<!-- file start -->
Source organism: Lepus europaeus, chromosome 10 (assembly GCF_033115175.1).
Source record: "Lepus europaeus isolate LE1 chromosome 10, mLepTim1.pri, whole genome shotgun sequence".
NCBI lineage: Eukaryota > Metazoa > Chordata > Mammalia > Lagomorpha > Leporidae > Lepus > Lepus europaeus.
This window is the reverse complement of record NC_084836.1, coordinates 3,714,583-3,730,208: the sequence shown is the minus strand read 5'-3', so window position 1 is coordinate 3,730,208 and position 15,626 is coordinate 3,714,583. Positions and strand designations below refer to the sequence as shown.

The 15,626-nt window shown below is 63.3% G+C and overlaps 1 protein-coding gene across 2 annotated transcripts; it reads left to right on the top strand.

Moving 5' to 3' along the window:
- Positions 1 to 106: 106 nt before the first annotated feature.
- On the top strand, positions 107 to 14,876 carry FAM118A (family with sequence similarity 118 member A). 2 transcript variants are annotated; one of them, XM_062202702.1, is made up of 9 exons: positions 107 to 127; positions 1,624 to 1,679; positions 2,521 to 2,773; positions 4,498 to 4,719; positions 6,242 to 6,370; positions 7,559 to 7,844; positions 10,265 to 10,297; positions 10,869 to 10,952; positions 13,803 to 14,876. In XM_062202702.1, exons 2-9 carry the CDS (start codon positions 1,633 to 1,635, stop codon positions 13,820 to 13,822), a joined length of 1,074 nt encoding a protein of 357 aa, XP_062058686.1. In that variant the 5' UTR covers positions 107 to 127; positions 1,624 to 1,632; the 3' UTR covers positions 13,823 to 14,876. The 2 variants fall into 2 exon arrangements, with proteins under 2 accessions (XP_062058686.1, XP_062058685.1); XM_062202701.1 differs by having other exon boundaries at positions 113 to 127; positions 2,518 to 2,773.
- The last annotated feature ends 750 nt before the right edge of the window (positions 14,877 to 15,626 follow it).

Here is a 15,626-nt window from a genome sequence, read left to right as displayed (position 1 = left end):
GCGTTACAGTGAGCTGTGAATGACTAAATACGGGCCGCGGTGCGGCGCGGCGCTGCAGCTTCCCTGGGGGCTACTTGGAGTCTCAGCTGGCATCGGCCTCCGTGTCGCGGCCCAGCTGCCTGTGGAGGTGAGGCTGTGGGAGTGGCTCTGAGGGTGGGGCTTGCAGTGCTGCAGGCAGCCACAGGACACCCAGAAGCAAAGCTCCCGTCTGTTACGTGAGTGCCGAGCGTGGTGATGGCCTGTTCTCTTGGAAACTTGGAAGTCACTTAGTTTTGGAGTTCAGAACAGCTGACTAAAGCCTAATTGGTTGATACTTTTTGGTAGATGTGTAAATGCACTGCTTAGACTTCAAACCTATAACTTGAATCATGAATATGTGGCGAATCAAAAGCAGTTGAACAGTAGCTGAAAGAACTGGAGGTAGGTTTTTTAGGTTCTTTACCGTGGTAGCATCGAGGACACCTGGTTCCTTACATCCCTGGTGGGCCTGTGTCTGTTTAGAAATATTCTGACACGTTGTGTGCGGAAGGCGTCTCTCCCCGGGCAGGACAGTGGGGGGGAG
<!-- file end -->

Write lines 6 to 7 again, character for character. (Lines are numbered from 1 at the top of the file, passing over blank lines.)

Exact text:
Moving 5' to 3' along the window:
- Positions 1 to 106: 106 nt before the first annotated feature.